Colds and flu

Updated 08 July 2013

1918 - how this flu spread in SA

There appeared to be two waves of Spanish flu during 1918 in South Africa - one mild and one severe.

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There appeared to be two waves of Spanish flu during 1918 in South Africa - one mild and one severe - and they occurred almost simultaneously, Professor Howard Phillips wrote in the South African Historical Journal, 20 (1988).

The first wave came through Durban early in September 1918 and was carried to the rest of Natal and the Witwatersrand rapidly. By the 22nd of September thousands of workers on three Johannesburg Gold Mines were infected and within a fortnight the flu had spread to the general population.

The second more virulent strain came from Freetown in Sierra Leone to the Cape on 13 September 1918, spread through the Cape, the Free State and the Western Transvaal with devastating effect. There were two broad belts along which the epidemic moved from the Cape - the first in a north-easterly direction as far as the Western Transvaal, and the second to De Aar and then towards the south east to the Ciskei and the Transkei.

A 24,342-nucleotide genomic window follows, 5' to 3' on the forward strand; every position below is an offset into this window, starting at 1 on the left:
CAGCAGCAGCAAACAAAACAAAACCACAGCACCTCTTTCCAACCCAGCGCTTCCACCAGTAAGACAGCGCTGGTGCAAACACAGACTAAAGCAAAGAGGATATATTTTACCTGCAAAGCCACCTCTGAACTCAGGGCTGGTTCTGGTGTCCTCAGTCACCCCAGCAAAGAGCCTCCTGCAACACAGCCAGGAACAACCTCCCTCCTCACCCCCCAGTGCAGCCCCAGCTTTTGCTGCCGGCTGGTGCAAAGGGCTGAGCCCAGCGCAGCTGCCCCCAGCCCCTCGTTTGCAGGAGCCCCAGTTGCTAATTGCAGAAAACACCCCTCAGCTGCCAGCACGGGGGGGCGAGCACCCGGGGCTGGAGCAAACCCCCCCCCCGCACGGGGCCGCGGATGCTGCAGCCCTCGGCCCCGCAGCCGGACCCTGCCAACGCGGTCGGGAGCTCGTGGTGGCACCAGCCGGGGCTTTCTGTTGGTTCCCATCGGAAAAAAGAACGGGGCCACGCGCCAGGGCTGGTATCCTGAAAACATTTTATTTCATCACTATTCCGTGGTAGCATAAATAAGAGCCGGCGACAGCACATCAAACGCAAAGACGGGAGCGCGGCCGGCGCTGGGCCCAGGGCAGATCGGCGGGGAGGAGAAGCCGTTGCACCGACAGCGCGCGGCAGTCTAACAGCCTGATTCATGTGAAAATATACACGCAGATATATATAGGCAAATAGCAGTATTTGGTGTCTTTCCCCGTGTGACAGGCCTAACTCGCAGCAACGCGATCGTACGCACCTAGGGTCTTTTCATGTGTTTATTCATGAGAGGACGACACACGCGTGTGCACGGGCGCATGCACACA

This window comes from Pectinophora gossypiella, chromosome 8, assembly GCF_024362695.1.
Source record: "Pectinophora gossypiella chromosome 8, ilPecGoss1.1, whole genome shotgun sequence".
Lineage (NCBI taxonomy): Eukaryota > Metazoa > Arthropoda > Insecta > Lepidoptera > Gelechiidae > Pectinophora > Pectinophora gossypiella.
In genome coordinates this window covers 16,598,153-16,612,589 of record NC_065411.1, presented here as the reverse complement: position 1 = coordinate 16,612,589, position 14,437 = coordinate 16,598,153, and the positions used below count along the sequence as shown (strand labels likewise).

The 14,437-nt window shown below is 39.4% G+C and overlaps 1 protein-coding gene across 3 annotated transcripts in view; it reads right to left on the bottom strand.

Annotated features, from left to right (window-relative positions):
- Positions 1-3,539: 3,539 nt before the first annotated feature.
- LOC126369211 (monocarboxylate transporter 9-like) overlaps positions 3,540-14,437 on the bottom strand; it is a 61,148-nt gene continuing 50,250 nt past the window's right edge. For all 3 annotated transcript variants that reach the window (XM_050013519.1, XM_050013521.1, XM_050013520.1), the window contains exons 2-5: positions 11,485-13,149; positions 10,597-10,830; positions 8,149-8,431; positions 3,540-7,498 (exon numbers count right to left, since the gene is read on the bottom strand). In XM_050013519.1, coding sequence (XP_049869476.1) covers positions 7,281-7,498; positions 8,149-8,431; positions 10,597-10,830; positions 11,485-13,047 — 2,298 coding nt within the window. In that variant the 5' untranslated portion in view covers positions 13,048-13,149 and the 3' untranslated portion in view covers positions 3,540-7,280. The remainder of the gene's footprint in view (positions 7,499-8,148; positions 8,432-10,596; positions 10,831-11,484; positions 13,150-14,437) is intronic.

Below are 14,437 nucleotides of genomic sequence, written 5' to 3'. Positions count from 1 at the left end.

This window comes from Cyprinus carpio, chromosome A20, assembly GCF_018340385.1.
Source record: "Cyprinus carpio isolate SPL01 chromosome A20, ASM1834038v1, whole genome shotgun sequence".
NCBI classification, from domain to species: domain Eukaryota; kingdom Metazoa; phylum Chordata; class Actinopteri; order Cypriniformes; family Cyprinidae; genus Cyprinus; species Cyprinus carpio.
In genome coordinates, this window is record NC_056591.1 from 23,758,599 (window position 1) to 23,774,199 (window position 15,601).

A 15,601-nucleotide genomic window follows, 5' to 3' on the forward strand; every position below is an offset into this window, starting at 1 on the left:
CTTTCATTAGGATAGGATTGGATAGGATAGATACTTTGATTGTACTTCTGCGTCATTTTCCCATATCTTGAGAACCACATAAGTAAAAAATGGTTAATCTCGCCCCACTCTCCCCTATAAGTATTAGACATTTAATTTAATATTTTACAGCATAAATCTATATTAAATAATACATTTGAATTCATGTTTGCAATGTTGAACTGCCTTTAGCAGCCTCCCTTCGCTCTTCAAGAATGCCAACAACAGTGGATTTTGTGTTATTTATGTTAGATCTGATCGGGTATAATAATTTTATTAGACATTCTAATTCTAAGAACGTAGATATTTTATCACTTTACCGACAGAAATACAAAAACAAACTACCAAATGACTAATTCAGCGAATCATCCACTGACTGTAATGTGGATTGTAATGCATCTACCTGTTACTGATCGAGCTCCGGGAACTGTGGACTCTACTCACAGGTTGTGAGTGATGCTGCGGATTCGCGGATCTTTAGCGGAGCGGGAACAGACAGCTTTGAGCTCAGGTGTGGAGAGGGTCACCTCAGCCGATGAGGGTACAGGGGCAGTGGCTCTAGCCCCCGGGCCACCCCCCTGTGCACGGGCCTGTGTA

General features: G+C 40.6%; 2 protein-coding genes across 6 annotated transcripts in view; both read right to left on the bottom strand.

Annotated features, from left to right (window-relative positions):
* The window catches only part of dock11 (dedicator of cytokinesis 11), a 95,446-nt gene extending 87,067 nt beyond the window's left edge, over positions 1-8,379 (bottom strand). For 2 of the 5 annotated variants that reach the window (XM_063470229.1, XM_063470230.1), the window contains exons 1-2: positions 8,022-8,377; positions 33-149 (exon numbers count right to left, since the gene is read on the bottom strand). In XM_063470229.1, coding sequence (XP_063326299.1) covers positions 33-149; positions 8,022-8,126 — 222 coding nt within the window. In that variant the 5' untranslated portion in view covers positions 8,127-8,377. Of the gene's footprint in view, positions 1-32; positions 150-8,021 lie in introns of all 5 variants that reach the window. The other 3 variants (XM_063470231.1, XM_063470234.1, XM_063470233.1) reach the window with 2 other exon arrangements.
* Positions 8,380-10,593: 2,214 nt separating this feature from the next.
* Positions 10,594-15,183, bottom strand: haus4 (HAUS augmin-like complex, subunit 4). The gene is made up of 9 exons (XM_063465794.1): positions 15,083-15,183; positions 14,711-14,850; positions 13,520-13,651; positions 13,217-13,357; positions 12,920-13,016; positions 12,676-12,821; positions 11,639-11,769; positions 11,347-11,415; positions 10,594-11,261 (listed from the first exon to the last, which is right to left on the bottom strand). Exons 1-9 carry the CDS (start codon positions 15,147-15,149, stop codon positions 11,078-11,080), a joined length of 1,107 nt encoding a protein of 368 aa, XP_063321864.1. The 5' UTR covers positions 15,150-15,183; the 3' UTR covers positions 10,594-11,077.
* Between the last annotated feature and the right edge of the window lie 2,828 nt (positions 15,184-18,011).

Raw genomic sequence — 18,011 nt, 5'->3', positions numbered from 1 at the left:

It is thought that those who contracted the first infection were partially immunised against the second more fatal one, which explains low mortality rates in Natal and certain areas of the Transvaal.

Map: the spread of the 1918 flu in SA

Map: the spread of the 1918 flu

Read more:
What is the flu vaccine?
Everything about flu vaccination
What is the difference between flu and a cold?

 

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Dr Heidi van Deventer completed her MBChB (Bachelor of Medicine and Bachelor of Surgery) degree in 2004 at the University of Stellenbosch.
She has additional training in ACLS (Advanced Cardiac Life Support) and PALS (Paediatric Advanced Life Support) as well as biostatistics and epidemiology.

Dr Van Deventer is currently working as a researcher at the Desmond Tutu Tuberculosis Centre at the University of Stellenbosch.

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